Not all plant-based proteins are equal. Quinoa is often described as a superfood, and with good reason. It’s a complete protein, with all the essential amino acids our bodies need and in the right quantities. It is also naturally gluten free, making it suitable for celiacs too. When it comes to protein, quinoa packs a punch, with 13.2 g per 100 g serving

Quinoa is a hugely versatile way to increase vegetarian sources of protein in your diet. There’s so much you can do with it; you’ll be spoilt for choice from hearty breakfast options to salads and pancakes. 

Need inspiration? 

  • Use it as a salad base to add bulk and a delicious nutty taste to all sorts of cold appetizers, like tabbouleh. 
  • Mix quinoa with blueberries or stewed apples for a supercharged breakfast granola alternative. 
  • Swap in different fruits to make a different breakfast bowl for each day of the week.
  • Add quinoa to soups to make them a meal all on their own, full of texture and protein.
  • The same goes for stews; quinoa adds protein and flavour. 

Quinoa is widely used as a plant-based protein in Latin America,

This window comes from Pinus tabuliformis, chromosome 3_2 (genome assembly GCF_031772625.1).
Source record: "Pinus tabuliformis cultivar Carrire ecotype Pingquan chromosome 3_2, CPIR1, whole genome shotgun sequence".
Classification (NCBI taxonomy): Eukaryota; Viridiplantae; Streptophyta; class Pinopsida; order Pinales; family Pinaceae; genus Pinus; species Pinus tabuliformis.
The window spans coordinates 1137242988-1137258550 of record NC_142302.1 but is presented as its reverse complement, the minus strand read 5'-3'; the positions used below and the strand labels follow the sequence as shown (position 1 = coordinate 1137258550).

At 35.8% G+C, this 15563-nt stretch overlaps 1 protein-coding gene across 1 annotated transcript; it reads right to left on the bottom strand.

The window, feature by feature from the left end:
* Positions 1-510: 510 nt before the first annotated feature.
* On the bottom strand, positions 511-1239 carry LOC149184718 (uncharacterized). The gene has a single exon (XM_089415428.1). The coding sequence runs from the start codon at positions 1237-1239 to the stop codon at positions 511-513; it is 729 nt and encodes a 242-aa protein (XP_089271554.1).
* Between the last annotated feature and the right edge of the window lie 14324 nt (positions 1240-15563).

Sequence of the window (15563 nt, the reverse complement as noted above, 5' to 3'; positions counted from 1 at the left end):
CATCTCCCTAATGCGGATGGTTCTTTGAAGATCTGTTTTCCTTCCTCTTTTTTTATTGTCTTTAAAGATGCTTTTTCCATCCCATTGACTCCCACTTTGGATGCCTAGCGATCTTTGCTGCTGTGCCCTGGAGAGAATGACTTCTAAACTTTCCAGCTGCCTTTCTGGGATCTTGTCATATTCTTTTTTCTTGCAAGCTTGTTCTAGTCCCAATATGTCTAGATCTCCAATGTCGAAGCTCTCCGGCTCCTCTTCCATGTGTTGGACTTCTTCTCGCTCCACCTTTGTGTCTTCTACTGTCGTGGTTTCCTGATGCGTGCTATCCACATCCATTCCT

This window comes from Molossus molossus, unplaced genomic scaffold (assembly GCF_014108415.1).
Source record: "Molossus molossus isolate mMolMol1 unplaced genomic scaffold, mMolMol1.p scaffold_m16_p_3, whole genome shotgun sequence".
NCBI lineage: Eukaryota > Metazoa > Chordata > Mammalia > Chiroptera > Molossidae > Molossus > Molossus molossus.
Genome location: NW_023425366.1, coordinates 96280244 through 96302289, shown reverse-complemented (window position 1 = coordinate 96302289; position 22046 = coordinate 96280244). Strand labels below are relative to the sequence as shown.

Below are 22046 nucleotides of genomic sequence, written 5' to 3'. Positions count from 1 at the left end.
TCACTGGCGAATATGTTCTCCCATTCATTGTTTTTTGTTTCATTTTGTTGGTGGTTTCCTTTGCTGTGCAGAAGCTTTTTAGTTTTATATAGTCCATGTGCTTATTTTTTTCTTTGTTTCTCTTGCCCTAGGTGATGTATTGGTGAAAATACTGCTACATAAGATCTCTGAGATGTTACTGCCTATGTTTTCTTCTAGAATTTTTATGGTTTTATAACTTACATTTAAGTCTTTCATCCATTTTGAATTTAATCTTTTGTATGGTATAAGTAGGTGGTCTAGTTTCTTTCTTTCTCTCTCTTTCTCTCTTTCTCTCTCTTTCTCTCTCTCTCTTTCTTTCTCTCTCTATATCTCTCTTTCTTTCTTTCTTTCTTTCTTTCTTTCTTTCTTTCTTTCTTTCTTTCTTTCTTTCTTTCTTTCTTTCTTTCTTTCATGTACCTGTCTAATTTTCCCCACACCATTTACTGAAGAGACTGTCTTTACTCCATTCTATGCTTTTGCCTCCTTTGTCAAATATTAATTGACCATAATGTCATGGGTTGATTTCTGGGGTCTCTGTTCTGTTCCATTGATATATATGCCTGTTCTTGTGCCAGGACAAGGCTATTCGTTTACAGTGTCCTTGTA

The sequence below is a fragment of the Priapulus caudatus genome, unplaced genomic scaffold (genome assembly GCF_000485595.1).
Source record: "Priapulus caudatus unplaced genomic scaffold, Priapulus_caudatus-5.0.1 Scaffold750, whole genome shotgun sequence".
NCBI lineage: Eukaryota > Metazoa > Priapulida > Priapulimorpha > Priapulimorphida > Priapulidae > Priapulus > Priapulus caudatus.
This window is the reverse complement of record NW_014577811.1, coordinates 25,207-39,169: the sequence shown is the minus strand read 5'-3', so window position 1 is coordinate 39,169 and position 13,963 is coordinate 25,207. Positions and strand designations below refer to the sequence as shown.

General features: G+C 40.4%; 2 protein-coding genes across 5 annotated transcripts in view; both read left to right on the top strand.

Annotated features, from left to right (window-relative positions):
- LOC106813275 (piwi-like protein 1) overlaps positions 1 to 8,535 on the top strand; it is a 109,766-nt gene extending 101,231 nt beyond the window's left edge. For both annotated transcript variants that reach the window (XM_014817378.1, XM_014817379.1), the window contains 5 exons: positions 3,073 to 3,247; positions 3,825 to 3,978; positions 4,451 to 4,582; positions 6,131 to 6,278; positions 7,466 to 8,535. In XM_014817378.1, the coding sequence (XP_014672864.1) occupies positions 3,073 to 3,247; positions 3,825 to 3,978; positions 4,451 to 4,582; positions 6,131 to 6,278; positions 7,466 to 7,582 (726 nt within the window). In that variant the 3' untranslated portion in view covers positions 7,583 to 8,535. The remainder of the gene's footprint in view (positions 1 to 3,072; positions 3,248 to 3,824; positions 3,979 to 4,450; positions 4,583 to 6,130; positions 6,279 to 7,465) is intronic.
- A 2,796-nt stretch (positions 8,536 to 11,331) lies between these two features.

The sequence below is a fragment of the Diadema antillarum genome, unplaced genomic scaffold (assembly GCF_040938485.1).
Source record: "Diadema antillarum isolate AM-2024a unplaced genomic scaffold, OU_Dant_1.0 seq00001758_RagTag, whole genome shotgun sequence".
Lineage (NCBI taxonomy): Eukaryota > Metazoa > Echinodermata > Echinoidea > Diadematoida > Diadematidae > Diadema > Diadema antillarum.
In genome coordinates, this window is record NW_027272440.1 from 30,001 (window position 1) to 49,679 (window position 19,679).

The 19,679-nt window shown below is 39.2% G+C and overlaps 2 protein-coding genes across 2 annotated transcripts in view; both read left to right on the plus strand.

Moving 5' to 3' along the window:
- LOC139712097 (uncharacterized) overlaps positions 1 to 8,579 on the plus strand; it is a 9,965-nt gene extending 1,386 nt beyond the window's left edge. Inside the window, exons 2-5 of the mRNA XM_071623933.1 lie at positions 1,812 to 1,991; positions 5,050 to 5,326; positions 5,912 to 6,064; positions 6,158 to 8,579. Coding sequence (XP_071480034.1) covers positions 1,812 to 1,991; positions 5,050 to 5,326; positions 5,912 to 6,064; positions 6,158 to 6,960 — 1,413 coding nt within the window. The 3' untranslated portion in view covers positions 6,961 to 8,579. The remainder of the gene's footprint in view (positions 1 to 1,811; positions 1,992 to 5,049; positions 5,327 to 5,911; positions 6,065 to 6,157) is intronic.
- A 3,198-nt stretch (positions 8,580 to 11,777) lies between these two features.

especially in Andean countries, so why not try some Peruvian cuisine?

Quinoa, a plant-based protein, with tomato and cucumber in a bowl of tabbouleh
Quinoa is a plant-based protein used in delicious salads like tabbouleh.

Plant-Based Protein Source #5: Tempeh

Although it might seem similar to tofu at first glance, tempeh has
a firmer, meatier texture and a deliciously nutty taste. 

Like tofu, it’s super versatile. You can treat it like meat and sear it like steak, use it in stir fries or sandwiches, stews, salads, and soups. 

Tempeh is a plant-based protein made from soybeans that have been fermented and then cooked. The beans are then shaped into a patty that you can chop, slice, or crumble. The fermentation is what gives tempeh its distinct flavour. It’s a great vegetarian protein source, with 16.1 g of protein per 100 g

Need inspiration? 

  • Try marinating tempeh in soy sauce, maple syrup, and vinegar and then baking it to create a caramelized, nutty taste with a sweet and sour twist. 
  • Add crumbled tempeh to salads for extra protein. 
  • You can fry and season the tempeh first for extra flavour. 
  • Tempeh also works great with beans as a burger mix or seared like steak. 

Peanut, another plant-based protein source, works really well with the nutty taste of tempeh, as do sweet and sour flavours like teriyaki. Put tempeh on the menu the next time you eat out!

Wooden skewers of cooked tempeh, an example of a vegetarian protein source, with a bowl of orange dip